6.  Training on Autistic Spectrum Conditions should be mandatory for all Atos assessors not optional as it is at present - there are many stereotypical misconceptions about autism banded about by many, including professionals. The ability to access vital disability benefits should not be based on stereotypes. The subject of autism is covered within a self directed learning module "Learning Disabilities and Autism" this module is presented as a DVD. Not everyone who has autism has an associated learning disability; this is something that is all too often overlooked when training is being carried out. Even where there is a learning disability present autism plays a large part in how that adult will present.

7.  At the moment only 15% of adults with autism are in full-time employment. This is opposed to 48% of adults with other disabilities being in full-time employment. While some adults with autism do want to work and are capable of being in employment, it must be recognised that for some adults with autism living an independent life without employment will be a positive outcome too. Being able to live independently is something that should be a higher priority than employment for some adults with autism.

7.1  For this reason ACT NOW believe it is essential that adults with autism (and others with similar disabilities) who try to seek and maintain employment and for whatever reason fail are not penalised or given a "sanction". Autism must be categorised as a high risk group, recognising that adults with this disability often find it difficult to seek and maintain employment - often because of the culture and social problems they face in the workplace.

8.  Adults with autism will only be able to feel confident that the decision making process and the outcome of their assessment is a fair and transparent reflection of the capacity to work, when the method of assessment that is being used to assessment actually reflects their complex and specific needs.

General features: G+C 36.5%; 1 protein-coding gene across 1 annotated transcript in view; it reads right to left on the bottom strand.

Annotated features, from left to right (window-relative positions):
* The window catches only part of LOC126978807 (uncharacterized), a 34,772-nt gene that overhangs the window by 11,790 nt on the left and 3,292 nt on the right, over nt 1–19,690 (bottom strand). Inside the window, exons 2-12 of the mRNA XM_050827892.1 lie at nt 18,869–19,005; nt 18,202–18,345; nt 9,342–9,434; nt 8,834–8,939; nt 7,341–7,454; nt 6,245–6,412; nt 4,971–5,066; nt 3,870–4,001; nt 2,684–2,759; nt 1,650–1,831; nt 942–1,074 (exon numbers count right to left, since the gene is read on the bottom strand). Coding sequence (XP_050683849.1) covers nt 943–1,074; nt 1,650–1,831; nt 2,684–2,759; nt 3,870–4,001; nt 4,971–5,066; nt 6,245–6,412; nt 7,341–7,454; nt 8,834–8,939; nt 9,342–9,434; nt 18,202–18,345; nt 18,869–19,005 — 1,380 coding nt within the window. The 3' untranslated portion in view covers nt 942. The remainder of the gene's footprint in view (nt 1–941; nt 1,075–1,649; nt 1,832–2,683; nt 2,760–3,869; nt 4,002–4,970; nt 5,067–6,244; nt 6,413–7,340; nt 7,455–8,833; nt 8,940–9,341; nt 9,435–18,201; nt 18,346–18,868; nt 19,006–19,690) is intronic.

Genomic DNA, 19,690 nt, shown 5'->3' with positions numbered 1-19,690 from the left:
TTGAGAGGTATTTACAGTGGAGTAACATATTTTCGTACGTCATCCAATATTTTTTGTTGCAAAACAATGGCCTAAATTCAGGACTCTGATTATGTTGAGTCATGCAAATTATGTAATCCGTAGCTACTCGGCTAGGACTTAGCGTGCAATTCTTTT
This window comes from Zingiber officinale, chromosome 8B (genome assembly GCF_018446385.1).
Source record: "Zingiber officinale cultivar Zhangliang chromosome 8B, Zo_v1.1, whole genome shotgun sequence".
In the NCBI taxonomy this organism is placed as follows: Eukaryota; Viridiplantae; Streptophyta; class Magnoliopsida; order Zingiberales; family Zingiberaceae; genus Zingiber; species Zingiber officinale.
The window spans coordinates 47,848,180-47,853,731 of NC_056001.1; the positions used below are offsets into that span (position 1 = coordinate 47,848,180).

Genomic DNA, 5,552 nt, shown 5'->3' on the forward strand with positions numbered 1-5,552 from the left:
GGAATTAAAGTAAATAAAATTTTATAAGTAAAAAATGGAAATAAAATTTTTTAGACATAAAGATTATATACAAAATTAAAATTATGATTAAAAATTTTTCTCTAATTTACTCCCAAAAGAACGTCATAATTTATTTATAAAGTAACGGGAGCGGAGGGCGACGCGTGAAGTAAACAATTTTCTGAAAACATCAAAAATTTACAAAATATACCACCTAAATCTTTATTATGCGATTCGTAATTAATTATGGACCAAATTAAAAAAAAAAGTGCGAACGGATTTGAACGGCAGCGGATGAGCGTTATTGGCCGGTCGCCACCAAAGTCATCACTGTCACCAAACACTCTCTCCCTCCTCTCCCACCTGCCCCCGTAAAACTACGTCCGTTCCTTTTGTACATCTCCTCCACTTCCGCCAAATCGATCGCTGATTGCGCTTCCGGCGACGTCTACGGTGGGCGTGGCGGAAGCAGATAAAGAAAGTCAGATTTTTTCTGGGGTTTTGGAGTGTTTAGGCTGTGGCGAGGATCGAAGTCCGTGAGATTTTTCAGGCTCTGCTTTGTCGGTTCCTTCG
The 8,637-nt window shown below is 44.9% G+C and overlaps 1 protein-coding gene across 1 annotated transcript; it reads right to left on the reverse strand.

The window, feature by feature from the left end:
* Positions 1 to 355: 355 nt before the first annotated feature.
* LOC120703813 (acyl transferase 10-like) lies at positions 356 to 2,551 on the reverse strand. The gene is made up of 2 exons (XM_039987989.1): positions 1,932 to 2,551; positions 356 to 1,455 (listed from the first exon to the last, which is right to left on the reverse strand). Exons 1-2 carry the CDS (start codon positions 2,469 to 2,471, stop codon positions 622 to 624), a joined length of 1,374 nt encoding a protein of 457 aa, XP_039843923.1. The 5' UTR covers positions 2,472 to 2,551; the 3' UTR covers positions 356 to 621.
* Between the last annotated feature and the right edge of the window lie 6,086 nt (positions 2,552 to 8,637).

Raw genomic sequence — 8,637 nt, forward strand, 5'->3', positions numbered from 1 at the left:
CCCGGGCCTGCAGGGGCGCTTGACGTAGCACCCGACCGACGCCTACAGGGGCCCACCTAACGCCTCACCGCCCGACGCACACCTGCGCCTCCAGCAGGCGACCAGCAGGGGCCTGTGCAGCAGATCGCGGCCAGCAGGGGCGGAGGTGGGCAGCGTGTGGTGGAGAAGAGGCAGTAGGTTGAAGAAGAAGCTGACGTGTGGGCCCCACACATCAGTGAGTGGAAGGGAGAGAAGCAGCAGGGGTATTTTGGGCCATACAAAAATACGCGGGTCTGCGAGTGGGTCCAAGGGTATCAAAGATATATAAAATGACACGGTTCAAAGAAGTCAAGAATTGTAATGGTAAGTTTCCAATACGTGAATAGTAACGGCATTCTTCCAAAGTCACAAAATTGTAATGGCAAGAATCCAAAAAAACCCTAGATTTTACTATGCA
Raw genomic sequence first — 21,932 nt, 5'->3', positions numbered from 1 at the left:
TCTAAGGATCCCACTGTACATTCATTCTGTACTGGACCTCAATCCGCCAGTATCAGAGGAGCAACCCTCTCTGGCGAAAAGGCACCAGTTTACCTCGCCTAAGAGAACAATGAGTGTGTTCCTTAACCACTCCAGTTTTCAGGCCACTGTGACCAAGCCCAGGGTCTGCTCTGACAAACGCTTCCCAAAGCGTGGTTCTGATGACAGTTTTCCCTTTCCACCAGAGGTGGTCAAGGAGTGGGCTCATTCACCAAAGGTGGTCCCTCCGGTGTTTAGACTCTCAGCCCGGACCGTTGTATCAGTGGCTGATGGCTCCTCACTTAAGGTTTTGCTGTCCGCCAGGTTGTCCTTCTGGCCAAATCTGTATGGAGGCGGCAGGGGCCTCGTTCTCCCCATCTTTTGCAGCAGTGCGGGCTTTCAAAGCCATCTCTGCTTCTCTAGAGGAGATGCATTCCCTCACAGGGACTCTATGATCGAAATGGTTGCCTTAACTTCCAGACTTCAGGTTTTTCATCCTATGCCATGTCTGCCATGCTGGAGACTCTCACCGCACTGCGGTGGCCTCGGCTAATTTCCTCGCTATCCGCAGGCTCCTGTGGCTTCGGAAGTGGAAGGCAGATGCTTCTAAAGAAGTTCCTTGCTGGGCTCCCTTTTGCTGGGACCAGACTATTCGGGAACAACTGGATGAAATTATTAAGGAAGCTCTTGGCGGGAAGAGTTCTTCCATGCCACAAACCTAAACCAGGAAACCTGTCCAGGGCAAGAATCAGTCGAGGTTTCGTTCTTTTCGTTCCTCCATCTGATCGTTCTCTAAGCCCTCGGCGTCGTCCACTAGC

9.  Unless adults with autism have the necessary support, which they will require from the first point of contact by Jobcentre Plus, some adults are likely to be daunted/put off by the appeals process.

10.  There is an emergency rate of Employment Support Allowance (or Income Support if this is an old claimant) that the DWP will give until their tribunal makes a decision. The payment is only slightly less per week than ESA/IS. If the adult wins their case they receive a full back payment. The DWP does not tell claimants about the emergency rate, which we believe is neglectful.

11.  For those adults who have been continually failed by both education and health services throughout their childhood, the move to the Work Related Activity Group of the ESA could prove to be an extremely traumatic experience with the outcome being that those adults, many who are without services and provision, will reach crisis point.